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The Oboe


Family: Woodwind
Cost: from £900
Best age to start: 11 years upwards
Easy to start? No

The oboe is a member of the woodwind family although the cheaper ones (comparatively cheaper, that is - all oboes are expensive) are made of a robust, heavy plastic. You hold it in front of you and blow directly through a reed (two carefully-shaped pieces of bamboo-like material joined together). It is the reed which vibrates to make the sound, rather like blowing a blade of grass between your thumbs.
To make the different notes you cover and uncover holes with a system of keys operated by rods and levers. The advantage of this complicated system is that there are alternative ways of fingering many notes, so whatever the order of the notes you need to play there is always an easy way of doing it.
To play the oboe you need to have arms strong enough to support the instrument although it's a lot lighter than a clarinet. It is common for children of 11 or 12 to start on the oboe. We would think twice about starting before that. One thing to bear in mind is that to form the "embouchure" round the reed, your lips need the support of the teeth, which isn't good if you still have your milk teeth and is impossible if you have no front teeth at all! Also, quite a lot of "puff" is required. All oboes are the same size, although more advanced players will often "double" on the cor anglais - a slightly larger oboe useful in some orchestral music.
The oboe is not a particularly easy instrument to start, and it will be some time before you can make the very beautiful, plaintive sound for which it is famous. In fact, for quite a long time you will make a very squawky noise which is not particularly pleasant for those that have to listen to you! By the time you get to Grade 4 or 5 there is little difference between the oboe and other woodwind instruments, though.
The oboe usually comes apart into three pieces, and packs into a fairly small case - not difficult to carry at all, and the cases offer excellent protection. They're easy to lose, though. Put your name inside!
The oboe is principally an orchestral instrument, but can also be used in wind bands. However it offers excellent opportunities for group music-making because there are not many oboists around, and if you become a good player you will find that you are suddenly very popular! The oboe has a deeper "big brother", the cor anglais. This is used in some orchestral music but is not a suitable instrument for a beginner - learn the ordinary oboe first.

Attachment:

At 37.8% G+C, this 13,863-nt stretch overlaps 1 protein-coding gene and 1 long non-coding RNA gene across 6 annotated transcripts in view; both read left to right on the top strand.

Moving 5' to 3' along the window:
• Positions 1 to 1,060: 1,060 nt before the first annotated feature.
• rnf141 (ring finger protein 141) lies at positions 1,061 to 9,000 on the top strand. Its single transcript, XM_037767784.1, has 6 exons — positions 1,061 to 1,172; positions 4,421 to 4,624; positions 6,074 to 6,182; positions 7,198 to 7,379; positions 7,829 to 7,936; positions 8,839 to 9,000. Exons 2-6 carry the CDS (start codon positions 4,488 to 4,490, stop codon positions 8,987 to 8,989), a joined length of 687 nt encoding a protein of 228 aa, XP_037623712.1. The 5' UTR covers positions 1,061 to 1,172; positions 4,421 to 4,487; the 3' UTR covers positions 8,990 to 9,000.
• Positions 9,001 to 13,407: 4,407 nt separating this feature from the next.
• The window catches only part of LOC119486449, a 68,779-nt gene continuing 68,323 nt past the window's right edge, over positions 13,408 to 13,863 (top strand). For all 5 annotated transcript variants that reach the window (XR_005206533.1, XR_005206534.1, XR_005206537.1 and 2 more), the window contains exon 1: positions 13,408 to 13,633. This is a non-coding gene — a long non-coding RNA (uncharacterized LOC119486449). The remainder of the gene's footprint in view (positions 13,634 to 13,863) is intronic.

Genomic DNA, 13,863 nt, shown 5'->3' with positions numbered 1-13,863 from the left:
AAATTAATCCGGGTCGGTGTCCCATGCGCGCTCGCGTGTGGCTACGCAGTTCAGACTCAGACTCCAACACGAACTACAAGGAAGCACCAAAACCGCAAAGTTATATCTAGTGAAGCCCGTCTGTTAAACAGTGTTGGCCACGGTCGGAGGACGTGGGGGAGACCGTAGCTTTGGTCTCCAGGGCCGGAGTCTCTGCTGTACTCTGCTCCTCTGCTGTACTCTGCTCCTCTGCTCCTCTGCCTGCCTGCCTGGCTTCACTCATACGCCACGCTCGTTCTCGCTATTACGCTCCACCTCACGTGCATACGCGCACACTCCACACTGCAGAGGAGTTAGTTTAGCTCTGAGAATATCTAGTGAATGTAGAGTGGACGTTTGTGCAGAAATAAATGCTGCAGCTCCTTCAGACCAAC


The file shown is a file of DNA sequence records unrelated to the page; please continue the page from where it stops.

Oboes are quite robust in normal use. They do not like being dropped or knocked, though. Bent keys can make an expensive repair, and chipped plastic can be completely unrepairable. Every couple of years you will have to have the pads renewed (the soft pads fixed to each key that close the holes off) which can cost as much as £50 or £60. The reeds cost from £5.50 each, and can last several months. On the other hand, if you catch the delicate tip of the reed on your clothing and chip it, it could last only five minutes! You need to have a couple of spares with you all the time. Some experienced oboists learn to make their own reeds. Apart from that, there is virtually no maintenance to do.
A good "student" oboe costs about £900. Alternatively they can be rented from some music shops. There are not many bad oboes on the market, but for the beginner two good makes are Howarth and Ward & Winterbourn.
If you'd like to listen to some wonderful oboe music while making up your mind, try "The Magic of the Oboe" CD. You can buy it online by clicking here. One of the most popular tutor books is Learn As You Play Oboe by Peter Wastall. Some people try to learn the oboe by themselves without a teacher. We don't recommend this. But if you're absolutely determined, while A Tune a Day for Oboe is fairly old and may no longer be the best oboe tutor book around, we still think it's particularly suitable for lone students.

• Expensive instrument
• Fairly difficult to start
• Quite hard to find a teacher
• Excellent opportunities for group music-making
• Not particularly prone to damage, repairs can be expensive
• Very easy to transport